The other characters, like her school friend, Loveday, often seem much more realistic that Judith herself. In addition, there is only one villain in this novel (really!) and he is typical cartoon villain. He feels so out of place in this novel. Towards the end, there is one guy that turns out to be kind of bad, but it is obvious he is just a tool used to bring two people together again.There are plenty of stereotypical characters to be found in this one, but fortunately only that villain seems cartoonish. Most of the other characters, during the development of the novel, manage to be at least interesting, if not utterly convincing and appealing. The story itself seems to flow quite well, albeit sometimes in a manner that is not entirely convincing. There are some really lazy (some would call them convenient but for me it is more a case of laziness) plot twists. Moreover, I could see everything that happened coming. Except that inheritance things at the start of the novel, but that part didn't make much sense, did it?

Coming Home is not a great work of literature, that's for sure. It has little, if any literary merit. Why do I like it then? I'm not even sure, but there is something wonderfully familiar about it, something cozy, human and warm about the story itself. Perhaps it is the sum of all those human stories (and there are a lot of stories and characters in this one). Somehow when I look at all those human stories together, they do manage to convey a message. I found it hard to relate to any of the characters on a personal level because they felt somehow distant, like I was hearing their story narrated by a random person who is only semi-interested in them. The dialogues between the characters were often well written, I have to give credit to writer for that, but that was hardly enough to make the characters seem more real. I mean when it really comes down to it, it is a romance novel. I usually don't have mixed feelings about romance books, because usually I don't like them, as romance is not really my kind of genre, so my mixed feelings actually indicate something positive about this novel.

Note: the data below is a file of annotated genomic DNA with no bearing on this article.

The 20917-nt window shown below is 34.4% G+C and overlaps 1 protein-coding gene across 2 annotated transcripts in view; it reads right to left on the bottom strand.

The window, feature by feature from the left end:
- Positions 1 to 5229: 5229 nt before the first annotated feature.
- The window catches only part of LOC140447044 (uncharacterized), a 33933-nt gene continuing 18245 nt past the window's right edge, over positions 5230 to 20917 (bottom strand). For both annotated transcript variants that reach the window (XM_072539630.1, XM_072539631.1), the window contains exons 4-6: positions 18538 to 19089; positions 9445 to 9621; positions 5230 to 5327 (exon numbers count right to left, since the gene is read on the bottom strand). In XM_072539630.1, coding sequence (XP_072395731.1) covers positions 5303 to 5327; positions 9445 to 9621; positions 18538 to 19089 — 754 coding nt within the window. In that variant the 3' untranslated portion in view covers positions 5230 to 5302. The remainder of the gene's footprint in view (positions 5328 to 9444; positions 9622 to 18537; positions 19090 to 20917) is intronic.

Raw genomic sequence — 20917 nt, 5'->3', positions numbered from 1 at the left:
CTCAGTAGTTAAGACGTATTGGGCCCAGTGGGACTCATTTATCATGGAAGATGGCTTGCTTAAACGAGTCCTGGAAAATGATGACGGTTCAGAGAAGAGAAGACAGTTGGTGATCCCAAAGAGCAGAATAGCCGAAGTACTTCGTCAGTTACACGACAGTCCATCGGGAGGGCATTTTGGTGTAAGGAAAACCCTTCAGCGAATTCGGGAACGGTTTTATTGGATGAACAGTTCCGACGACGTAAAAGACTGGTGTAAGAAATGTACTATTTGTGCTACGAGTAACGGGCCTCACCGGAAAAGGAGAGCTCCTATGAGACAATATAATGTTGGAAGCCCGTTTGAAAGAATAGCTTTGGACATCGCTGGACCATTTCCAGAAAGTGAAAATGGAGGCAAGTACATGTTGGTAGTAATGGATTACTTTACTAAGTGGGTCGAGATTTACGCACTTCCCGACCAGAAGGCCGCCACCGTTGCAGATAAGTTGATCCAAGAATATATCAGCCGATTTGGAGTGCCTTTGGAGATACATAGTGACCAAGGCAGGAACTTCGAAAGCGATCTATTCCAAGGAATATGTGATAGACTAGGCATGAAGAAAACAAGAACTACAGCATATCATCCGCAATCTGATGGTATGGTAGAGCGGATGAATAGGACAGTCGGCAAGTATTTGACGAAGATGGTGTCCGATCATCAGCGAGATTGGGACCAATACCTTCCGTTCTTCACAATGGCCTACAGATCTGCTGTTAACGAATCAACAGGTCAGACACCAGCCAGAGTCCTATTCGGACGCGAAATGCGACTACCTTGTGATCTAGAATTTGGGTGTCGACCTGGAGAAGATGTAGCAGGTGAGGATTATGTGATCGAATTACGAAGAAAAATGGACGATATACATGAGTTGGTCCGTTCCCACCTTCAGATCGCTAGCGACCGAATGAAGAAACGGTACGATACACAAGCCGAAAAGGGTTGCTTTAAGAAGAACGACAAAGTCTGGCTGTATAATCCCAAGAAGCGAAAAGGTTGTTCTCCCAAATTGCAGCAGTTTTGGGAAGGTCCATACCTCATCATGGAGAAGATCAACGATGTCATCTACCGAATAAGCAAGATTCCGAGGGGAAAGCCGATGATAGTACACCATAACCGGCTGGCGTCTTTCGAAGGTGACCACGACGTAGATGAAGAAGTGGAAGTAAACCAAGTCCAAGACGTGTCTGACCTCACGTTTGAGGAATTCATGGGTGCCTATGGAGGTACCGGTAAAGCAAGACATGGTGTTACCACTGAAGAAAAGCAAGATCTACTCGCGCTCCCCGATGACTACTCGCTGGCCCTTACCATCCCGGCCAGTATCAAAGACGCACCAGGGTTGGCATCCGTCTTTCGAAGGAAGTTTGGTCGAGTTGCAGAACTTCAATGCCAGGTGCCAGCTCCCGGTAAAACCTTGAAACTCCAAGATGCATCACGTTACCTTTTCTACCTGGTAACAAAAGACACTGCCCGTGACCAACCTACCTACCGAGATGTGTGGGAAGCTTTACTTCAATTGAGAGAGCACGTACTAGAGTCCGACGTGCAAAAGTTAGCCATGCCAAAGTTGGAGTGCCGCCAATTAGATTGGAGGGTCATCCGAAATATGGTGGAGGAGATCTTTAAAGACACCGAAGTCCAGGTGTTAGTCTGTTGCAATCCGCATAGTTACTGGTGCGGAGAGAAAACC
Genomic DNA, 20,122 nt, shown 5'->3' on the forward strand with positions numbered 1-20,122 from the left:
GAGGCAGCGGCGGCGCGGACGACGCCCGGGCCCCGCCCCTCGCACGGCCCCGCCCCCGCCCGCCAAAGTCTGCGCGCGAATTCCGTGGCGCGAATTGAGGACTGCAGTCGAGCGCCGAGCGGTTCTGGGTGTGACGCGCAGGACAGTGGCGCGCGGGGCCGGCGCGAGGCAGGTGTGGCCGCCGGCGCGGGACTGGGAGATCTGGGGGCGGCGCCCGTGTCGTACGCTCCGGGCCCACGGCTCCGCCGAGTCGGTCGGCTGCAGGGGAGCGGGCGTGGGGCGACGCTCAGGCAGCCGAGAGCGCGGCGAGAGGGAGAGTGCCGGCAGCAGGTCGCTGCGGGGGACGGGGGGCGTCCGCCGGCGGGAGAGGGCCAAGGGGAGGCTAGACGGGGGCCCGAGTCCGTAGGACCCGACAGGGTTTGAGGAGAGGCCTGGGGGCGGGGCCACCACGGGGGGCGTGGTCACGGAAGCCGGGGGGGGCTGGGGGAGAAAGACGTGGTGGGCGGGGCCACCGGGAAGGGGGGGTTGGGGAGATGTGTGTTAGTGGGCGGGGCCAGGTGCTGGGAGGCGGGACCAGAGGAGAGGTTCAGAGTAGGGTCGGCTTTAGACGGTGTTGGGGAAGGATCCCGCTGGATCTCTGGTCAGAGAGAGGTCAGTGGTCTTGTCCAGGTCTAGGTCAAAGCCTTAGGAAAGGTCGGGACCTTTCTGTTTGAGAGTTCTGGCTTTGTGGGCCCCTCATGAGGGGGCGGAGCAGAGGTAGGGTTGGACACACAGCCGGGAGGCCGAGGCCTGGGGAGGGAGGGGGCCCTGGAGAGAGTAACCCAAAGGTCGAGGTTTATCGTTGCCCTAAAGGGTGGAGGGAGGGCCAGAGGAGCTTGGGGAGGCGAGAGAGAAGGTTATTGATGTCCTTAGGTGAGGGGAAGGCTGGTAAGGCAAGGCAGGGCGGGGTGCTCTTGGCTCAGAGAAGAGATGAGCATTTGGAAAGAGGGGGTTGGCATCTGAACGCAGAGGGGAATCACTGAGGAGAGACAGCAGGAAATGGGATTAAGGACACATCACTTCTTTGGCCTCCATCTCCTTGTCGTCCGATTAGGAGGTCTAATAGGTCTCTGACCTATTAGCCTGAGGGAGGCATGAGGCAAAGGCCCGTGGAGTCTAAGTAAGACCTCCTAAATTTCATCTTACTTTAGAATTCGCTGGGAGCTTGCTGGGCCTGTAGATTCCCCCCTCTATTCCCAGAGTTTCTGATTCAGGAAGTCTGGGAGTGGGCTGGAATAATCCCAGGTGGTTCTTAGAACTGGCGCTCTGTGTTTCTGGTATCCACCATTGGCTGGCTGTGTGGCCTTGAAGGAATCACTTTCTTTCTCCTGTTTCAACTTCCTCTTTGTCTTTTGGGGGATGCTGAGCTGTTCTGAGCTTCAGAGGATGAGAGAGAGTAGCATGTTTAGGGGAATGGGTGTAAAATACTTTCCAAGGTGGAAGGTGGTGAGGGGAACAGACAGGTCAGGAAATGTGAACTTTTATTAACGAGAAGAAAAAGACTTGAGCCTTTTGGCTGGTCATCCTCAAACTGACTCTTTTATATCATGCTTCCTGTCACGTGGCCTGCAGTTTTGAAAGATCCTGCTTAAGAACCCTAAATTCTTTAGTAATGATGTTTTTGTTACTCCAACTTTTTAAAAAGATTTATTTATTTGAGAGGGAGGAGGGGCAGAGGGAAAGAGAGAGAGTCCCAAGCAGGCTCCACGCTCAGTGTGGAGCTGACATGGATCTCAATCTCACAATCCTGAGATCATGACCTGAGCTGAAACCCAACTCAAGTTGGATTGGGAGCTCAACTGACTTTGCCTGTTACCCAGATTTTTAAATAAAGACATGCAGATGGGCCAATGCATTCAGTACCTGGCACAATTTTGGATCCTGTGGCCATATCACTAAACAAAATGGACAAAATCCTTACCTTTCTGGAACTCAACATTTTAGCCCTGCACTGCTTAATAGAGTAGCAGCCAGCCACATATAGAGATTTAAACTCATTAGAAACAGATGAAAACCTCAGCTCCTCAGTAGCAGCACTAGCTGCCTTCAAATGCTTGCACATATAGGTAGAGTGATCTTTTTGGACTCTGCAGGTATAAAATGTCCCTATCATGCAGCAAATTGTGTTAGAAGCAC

There are some lovely description of nature and I quite enjoyed them but for most part the writing is noting exceptional. As for the epistolary part of the novel, most of the letter writing in the novel was quite bad, almost like it was the same person writing all those letters- a waste of paper. One thing that seemed very genuine in this novel was the theme of loss. There is a lot of death in the war period (as it is to be expected) and while sometimes these deaths seemed a bit convenient for an easier development of the plot, the emotion and the heartbreak that a loss entails was well described. The romance part in this novel was quite hideous and not interesting especially when it comes to the protagonist ( Judith just seems too much of a victim, I can't understand why a woman capable of caring for so much people would have such a hard time writing a damn letter to somebody she cares about), but the historical part of the novel, as well as all the sum of all life stories shared, somehow made up for it. I mean they're parts of this novel that are quite ridiculous, badly written and silly, but there is still warmth to it and something universal that I can't quite describe.